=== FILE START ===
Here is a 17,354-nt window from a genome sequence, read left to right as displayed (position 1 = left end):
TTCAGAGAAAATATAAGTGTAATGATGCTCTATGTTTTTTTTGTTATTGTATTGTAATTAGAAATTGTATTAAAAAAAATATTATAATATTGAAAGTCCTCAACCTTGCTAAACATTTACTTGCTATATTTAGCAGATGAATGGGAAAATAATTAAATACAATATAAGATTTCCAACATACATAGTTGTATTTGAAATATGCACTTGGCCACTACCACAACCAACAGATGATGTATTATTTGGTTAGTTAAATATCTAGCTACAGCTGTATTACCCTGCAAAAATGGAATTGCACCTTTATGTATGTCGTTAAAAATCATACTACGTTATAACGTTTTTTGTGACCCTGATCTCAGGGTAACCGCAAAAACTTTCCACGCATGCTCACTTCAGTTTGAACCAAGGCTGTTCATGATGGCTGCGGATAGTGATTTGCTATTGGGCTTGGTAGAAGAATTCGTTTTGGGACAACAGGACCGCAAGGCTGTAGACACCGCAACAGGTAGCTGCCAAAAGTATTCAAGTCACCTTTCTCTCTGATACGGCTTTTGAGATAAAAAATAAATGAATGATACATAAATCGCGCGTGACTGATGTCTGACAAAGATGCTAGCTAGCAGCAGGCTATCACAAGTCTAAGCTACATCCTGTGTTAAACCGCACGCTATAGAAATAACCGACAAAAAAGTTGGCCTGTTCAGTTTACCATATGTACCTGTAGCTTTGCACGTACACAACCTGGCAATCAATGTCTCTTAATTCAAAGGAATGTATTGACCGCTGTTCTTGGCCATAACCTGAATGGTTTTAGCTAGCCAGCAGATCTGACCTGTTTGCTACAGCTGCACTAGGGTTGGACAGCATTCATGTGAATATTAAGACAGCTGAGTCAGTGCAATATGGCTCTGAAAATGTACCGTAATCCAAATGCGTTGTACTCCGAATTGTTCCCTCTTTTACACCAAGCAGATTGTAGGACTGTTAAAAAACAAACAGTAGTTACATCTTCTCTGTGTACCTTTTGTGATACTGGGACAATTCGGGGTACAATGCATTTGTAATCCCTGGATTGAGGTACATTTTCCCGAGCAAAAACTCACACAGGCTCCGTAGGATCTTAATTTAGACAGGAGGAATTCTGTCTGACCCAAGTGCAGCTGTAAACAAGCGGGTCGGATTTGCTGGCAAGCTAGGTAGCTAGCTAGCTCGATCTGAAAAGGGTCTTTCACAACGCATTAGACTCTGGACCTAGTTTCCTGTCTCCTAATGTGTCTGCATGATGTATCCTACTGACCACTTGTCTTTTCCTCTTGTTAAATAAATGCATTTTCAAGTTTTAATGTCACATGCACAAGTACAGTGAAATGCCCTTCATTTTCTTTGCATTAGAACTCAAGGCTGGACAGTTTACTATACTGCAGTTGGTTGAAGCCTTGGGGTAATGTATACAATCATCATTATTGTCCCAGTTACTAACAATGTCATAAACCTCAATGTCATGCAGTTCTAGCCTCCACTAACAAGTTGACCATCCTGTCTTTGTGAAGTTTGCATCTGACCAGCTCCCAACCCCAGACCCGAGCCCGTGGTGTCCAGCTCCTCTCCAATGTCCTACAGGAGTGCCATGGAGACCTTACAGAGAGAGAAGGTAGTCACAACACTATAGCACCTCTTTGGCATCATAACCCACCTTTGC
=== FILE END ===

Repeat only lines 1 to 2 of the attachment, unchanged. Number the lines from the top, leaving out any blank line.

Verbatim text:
Here is a 17,354-nt window from a genome sequence, read left to right as displayed (position 1 = left end):
TTCAGAGAAAATATAAGTGTAATGATGCTCTATGTTTTTTTTGTTATTGTATTGTAATTAGAAATTGTATTAAAAAAAATATTATAATATTGAAAGTCCTCAACCTTGCTAAACATTTACTTGCTATATTTAGCAGATGAATGGGAAAATAATTAAATACAATATAAGATTTCCAACATACATAGTTGTATTTGAAATATGCACTTGGCCACTACCACAACCAACAGATGATGTATTATTTGGTTAGTTAAATATCTAGCTACAGCTGTATTACCCTGCAAAAATGGAATTGCACCTTTATGTATGTCGTTAAAAATCATACTACGTTATAACGTTTTTTGTGACCCTGATCTCAGGGTAACCGCAAAAACTTTCCACGCATGCTCACTTCAGTTTGAACCAAGGCTGTTCATGATGGCTGCGGATAGTGATTTGCTATTGGGCTTGGTAGAAGAATTCGTTTTGGGACAACAGGACCGCAAGGCTGTAGACACCGCAACAGGTAGCTGCCAAAAGTATTCAAGTCACCTTTCTCTCTGATACGGCTTTTGAGATAAAAAATAAATGAATGATACATAAATCGCGCGTGACTGATGTCTGACAAAGATGCTAGCTAGCAGCAGGCTATCACAAGTCTAAGCTACATCCTGTGTTAAACCGCACGCTATAGAAATAACCGACAAAAAAGTTGGCCTGTTCAGTTTACCATATGTACCTGTAGCTTTGCACGTACACAACCTGGCAATCAATGTCTCTTAATTCAAAGGAATGTATTGACCGCTGTTCTTGGCCATAACCTGAATGGTTTTAGCTAGCCAGCAGATCTGACCTGTTTGCTACAGCTGCACTAGGGTTGGACAGCATTCATGTGAATATTAAGACAGCTGAGTCAGTGCAATATGGCTCTGAAAATGTACCGTAATCCAAATGCGTTGTACTCCGAATTGTTCCCTCTTTTACACCAAGCAGATTGTAGGACTGTTAAAAAACAAACAGTAGTTACATCTTCTCTGTGTACCTTTTGTGATACTGGGACAATTCGGGGTACAATGCATTTGTAATCCCTGGATTGAGGTACATTTTCCCGAGCAAAAACTCACACAGGCTCCGTAGGATCTTAATTTAGACAGGAGGAATTCTGTCTGACCCAAGTGCAGCTGTAAACAAGCGGGTCGGATTTGCTGGCAAGCTAGGTAGCTAGCTAGCTCGATCTGAAAAGGGTCTTTCACAACGCATTAGACTCTGGACCTAGTTTCCTGTCTCCTAATGTGTCTGCATGATGTATCCTACTGACCACTTGTCTTTTCCTCTTGTTAAATAAATGCATTTTCAAGTTTTAATGTCACATGCACAAGTACAGTGAAATGCCCTTCATTTTCTTTGCATTAGAACTCAAGGCTGGACAGTTTACTATACTGCAGTTGGTTGAAGCCTTGGGGTAATGTATACAATCATCATTATTGTCCCAGTTACTAACAATGTCATAAACCTCAATGTCATGCAGTTCTAGCCTCCACTAACAAGTTGACCATCCTGTCTTTGTGAAGTTTGCATCTGACCAGCTCCCAACCCCAGACCCGAGCCCGTGGTGTCCAGCTCCTCTCCAATGTCCTACAGGAGTGCCATGGAGACCTTACAGAGAGAGAAGGTAGTCACAACACTATAGCACCTCTTTGGCATCATAACCCACCTTTGC